"One of the things we discovered in Korea: we hadn't put U.S. Army tanks on the Korean rail system in a long time," he said. "So on day No. 1, we had people out there with rulers measuring the tanks to make sure they were on those train cars properly. They weigh 70 tons. And it took us quite a while that day to work it out. But what we found is, the next day it moved much faster. And by the third day we were loading equipment, we moved just as fast as we do it anywhere else. And what that brought home to me is: if we don't practice deployment, if we don't practice moving our equipment through and around areas like Seoul or driving on the roads there, we don't perfect the skill."

Recognizing the threat of chemical weapons use from North Korea, DiGiambattista's brigade also practiced on its counter-WMD skills, as they had done at NTC.

"At the brigade level, once a week, we put on all of our equipment for a number of months while we were there," he said. "We also did exercises where we practiced being in that environment, practiced cleaning our vehicles, and then maintaining our chemical detection equipment -- all hazardous-material detection equipment."


For some Soldiers, DiGiambattista said, there were also late nights -- surprise exercises to test their readiness to fight at a moment's notice.

"Sometimes we'd say get all of your equipment ready to alert + four hours," he said. "And that would be essentially making sure we could get our equipment on our vehicles."

One company, he said, got late-night orders as part of an emergency deployment readiness exercise.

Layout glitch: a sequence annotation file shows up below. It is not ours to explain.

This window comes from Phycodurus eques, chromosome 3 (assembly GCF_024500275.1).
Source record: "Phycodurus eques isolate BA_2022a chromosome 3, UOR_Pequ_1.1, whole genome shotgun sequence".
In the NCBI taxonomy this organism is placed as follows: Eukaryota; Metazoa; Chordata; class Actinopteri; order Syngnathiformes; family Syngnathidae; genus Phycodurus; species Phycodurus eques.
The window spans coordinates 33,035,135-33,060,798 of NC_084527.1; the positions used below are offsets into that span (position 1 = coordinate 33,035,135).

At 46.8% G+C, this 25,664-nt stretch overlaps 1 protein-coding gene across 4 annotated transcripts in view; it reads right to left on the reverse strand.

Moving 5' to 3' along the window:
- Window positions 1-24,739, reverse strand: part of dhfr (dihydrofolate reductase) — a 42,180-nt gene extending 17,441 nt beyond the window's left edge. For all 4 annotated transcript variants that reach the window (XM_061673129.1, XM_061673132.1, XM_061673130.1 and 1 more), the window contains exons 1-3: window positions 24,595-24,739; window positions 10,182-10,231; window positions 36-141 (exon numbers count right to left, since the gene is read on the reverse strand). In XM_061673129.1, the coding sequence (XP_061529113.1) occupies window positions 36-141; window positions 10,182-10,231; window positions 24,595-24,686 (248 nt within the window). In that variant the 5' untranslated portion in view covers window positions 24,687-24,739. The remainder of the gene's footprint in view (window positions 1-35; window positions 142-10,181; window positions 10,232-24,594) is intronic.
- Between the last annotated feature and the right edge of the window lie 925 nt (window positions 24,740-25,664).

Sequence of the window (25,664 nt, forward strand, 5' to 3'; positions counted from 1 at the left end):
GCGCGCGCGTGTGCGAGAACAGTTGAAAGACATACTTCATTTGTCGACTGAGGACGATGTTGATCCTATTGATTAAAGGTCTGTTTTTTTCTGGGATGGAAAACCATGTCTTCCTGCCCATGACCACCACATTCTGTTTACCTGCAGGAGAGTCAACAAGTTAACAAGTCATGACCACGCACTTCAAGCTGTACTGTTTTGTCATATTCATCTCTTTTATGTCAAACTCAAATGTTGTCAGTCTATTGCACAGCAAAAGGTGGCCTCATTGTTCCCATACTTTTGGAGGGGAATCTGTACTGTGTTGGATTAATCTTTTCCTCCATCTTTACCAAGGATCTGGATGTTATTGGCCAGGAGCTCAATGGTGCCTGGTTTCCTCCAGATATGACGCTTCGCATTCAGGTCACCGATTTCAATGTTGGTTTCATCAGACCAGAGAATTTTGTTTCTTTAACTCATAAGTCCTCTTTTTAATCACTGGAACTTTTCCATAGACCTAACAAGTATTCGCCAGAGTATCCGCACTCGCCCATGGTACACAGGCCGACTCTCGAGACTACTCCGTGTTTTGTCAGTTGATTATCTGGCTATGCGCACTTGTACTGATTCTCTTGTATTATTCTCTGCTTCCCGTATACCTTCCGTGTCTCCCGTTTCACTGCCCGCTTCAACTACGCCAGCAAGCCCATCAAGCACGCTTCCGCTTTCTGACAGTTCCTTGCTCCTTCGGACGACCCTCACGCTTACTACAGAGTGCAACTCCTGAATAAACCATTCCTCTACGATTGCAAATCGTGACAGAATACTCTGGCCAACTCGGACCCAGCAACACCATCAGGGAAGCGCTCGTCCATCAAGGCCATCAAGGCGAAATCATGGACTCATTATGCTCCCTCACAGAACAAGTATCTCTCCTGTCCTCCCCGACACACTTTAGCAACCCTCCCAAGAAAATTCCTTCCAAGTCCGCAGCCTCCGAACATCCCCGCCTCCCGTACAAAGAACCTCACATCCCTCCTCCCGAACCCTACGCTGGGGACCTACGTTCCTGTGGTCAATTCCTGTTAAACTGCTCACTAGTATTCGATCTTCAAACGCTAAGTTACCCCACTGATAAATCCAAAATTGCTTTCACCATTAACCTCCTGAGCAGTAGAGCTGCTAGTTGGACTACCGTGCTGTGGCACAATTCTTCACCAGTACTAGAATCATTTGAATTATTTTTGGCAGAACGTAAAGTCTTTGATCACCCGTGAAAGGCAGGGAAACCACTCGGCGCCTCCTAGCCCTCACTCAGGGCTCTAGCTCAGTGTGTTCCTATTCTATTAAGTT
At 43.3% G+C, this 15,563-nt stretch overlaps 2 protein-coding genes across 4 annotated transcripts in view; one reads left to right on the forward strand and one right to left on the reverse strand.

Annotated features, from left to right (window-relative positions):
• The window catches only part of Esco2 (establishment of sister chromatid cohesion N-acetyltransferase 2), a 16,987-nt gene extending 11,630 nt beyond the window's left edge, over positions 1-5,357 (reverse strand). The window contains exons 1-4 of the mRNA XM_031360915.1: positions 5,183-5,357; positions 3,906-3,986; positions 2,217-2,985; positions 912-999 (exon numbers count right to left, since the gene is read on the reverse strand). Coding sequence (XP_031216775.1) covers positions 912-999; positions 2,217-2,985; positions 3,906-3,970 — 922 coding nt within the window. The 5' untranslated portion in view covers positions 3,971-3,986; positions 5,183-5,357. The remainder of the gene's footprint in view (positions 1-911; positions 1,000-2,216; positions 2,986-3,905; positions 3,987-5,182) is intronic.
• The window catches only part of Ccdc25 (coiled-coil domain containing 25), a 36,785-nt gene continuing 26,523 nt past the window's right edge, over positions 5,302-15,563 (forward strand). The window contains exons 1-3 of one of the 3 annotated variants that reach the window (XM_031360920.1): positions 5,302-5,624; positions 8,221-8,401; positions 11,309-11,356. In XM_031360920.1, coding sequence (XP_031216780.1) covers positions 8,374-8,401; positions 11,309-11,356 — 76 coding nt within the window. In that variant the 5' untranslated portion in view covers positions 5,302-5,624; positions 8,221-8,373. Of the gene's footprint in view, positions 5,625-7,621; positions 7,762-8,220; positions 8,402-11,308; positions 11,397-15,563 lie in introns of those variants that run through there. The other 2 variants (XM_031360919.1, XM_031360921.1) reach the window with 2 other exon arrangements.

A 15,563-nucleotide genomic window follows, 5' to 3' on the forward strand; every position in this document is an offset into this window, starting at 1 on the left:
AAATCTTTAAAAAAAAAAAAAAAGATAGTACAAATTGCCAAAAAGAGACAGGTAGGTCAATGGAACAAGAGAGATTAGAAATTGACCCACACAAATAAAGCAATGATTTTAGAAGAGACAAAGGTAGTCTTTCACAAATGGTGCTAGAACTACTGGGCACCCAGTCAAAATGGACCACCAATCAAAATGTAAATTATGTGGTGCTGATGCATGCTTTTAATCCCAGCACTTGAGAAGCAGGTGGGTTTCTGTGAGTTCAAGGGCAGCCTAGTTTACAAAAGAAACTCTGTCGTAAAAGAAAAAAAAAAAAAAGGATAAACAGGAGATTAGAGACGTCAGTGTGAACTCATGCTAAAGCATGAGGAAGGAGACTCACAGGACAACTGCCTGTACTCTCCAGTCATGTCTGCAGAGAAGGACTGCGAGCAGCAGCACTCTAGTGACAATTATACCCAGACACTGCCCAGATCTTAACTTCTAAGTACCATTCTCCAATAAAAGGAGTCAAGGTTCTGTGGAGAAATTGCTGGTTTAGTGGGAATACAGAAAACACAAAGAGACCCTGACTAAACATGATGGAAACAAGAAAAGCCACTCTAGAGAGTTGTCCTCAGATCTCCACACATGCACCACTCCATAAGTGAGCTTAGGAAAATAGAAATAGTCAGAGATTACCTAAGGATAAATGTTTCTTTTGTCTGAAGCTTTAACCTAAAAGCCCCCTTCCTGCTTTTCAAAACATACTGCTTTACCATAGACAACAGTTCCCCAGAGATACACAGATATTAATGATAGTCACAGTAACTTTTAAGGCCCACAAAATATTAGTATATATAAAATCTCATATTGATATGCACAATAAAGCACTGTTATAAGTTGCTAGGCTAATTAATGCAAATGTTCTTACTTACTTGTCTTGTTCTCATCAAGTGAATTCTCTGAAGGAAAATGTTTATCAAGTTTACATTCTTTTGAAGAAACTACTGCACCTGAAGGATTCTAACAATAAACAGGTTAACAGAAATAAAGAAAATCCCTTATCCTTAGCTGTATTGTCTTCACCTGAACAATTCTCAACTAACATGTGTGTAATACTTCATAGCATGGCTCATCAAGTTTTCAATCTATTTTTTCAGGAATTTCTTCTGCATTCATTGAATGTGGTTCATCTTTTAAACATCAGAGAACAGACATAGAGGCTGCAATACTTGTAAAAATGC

"We called them at 2 in the morning," he said. "We said we want you to start walking at 0400 hours. You carry this much weight. You're going to go six miles. At the end you are going to shoot your weapons and we want to see how you qualify, how fast you can walk six miles."

He said the company was able to accomplish the six-mile walk faster than expected -- and that the Soldiers' weapons qualified at a higher rate than what was expected as well.

"To see those Soldiers out there, the company commander making a plan, planning routes, focused on it as a mission, and then able to meet the marks that we expected, was pretty neat," he said. "One of the other things we did was for our tank companies-- more focused on making sure all the systems worked -- we'd have them roll the tanks out about 5 kilometers, and then we would check their maintained status, again to make sure those things functioned, and then our Soldiers had the mentality -- understood what was required to respond if there was some kind of emergency."